I have raved about the quality of Toby Bekkers’ wines before – they are truly extraordinary, and I am pleased to say that a good number of our clients have cottoned on to this now. What makes them so special is the purity and balance; they are such fresh wines, not the first adjective that springs to mind when tasting a broad array of South Australian wines. For sure, winemaking styles in Australia have undergone a stylistic shift, but the Bekkers wines still stand out as being remarkable given their elegance and restraint.
The 2018s are exceptional even by Toby’s standards – they are the product of an even growing season with a good shift between day and night-time temperatures, creating fragrant aromatics and retaining acidity. There were no real dramas in the 2018 vintage and the fruit was harvested in very fine condition, albeit a touch later and with berry size a touch smaller than the norm. This led to fine concentration in the resultant wines, but the more even season resulted in slightly lower alcohol levels than we have witnessed in recent vintages.
The Bekkers wines are always elegant and balanced, but their winemaking aims have been aided by a fascinating vintage that favours their approach. I have rated so many examples from Bekkers incredibly highly, the 2016s being a notable high point, but the refinement in the 2018s is something different and renders these wines incredibly compelling. If you haven’t tasted these before and are intrigued, I would urge you to take the plunge.
By way of background, Toby is a hugely respected vineyard consultant and a pioneer of organic and biodynamic viticulture. His wife, Emanuelle, is a French winemaking consultant, who ended up in Australia by way of winemaking roles at Hardy’s. Together they have a near perfect blend of skills!
Toby’s vast knowledge of the growers, soils and vines provides Emma with the best fruit for the winemaking. A small, 6-hectare plot of grenache vines planted in the 1930s, for example, caught Toby’s eye nearly two decades ago and he’s fostered a strong relationship with the grower. Toby’s attention to detail is matched by Emma’s exacting standards in the winery. Fruit is handpicked and then meticulously sorted. It is then vinified at the neighbouring state-of-the-art winery Yangarra and then transferred to Bekkers’ own barrel room.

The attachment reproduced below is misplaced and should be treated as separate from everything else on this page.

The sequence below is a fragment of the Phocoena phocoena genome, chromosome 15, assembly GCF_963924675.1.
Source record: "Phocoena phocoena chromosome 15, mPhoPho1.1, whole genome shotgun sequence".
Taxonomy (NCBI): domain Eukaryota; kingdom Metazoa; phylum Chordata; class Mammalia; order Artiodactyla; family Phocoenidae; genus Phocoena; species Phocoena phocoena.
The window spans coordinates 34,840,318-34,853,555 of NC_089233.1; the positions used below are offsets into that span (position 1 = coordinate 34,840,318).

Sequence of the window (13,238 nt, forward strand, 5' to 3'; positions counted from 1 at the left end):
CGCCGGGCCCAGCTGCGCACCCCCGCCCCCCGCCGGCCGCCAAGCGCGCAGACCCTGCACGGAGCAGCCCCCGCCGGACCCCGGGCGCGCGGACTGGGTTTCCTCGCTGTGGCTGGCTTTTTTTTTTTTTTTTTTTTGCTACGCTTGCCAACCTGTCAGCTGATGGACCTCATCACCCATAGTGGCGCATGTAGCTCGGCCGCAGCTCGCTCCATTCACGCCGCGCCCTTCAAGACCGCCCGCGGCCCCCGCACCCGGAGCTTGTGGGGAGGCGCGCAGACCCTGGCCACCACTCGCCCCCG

While their Syrah has garnered most of the plaudits to date, Grenache is experiencing something of a renaissance in the McLaren Vale. Often associated with very fruit forward, easy drinking wines in Australia, in deft hands Grenache can achieve complexity and a terrific silkiness to the fruit. On sandy soils at high elevations it retains it freshness. It is the sophistication of the Bekkers Grenache that impresses. ‘To get the best out of Grenache, you’ve got to put it in a bonsai pot’ says Toby with a smile – it hints at the attention that the Bekkers bring to bear on the wines.
I have written it before but this is a special, remarkably skilled producer, in a fascinating region, producing such precise, pure wines in a very fine vintage – now that is a head-turning combination.
Please see below for my notes as well as the notes and scores from Australian wine critic, James Halliday, whose reviews are renowned for their accuracy – he is not renowned for dishing out lofty scores routinely.
Please also note that the Bekkers wines are exclusive to Atlas in the UK. The value offered for wines of this calibre is remarkably high.
Please let us know of your interest.
All the best,